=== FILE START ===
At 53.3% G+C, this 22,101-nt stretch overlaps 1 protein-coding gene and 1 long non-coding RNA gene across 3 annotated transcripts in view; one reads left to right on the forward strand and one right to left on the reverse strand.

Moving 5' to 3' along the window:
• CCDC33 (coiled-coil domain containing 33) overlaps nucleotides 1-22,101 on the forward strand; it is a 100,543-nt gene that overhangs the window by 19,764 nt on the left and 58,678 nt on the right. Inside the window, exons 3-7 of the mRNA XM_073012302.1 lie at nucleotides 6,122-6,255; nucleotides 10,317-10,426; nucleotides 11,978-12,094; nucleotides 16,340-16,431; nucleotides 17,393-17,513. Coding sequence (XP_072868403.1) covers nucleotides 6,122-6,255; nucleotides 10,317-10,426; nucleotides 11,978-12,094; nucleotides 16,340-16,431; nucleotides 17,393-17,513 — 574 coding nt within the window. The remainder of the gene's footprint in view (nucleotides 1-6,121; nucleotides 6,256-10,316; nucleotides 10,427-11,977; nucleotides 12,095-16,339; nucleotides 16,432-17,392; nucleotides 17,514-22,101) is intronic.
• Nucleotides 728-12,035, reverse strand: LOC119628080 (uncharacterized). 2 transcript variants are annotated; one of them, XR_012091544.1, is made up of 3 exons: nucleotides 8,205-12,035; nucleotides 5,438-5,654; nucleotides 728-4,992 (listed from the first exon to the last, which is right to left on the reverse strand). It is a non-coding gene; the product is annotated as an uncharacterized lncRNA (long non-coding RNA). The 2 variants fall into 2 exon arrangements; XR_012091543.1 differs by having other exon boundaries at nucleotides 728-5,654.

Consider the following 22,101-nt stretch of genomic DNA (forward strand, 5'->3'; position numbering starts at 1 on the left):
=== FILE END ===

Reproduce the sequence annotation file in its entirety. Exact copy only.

At 53.3% G+C, this 22,101-nt stretch overlaps 1 protein-coding gene and 1 long non-coding RNA gene across 3 annotated transcripts in view; one reads left to right on the forward strand and one right to left on the reverse strand.

Moving 5' to 3' along the window:
• CCDC33 (coiled-coil domain containing 33) overlaps nucleotides 1-22,101 on the forward strand; it is a 100,543-nt gene that overhangs the window by 19,764 nt on the left and 58,678 nt on the right. Inside the window, exons 3-7 of the mRNA XM_073012302.1 lie at nucleotides 6,122-6,255; nucleotides 10,317-10,426; nucleotides 11,978-12,094; nucleotides 16,340-16,431; nucleotides 17,393-17,513. Coding sequence (XP_072868403.1) covers nucleotides 6,122-6,255; nucleotides 10,317-10,426; nucleotides 11,978-12,094; nucleotides 16,340-16,431; nucleotides 17,393-17,513 — 574 coding nt within the window. The remainder of the gene's footprint in view (nucleotides 1-6,121; nucleotides 6,256-10,316; nucleotides 10,427-11,977; nucleotides 12,095-16,339; nucleotides 16,432-17,392; nucleotides 17,514-22,101) is intronic.
• Nucleotides 728-12,035, reverse strand: LOC119628080 (uncharacterized). 2 transcript variants are annotated; one of them, XR_012091544.1, is made up of 3 exons: nucleotides 8,205-12,035; nucleotides 5,438-5,654; nucleotides 728-4,992 (listed from the first exon to the last, which is right to left on the reverse strand). It is a non-coding gene; the product is annotated as an uncharacterized lncRNA (long non-coding RNA). The 2 variants fall into 2 exon arrangements; XR_012091543.1 differs by having other exon boundaries at nucleotides 728-5,654.

Consider the following 22,101-nt stretch of genomic DNA (forward strand, 5'->3'; position numbering starts at 1 on the left):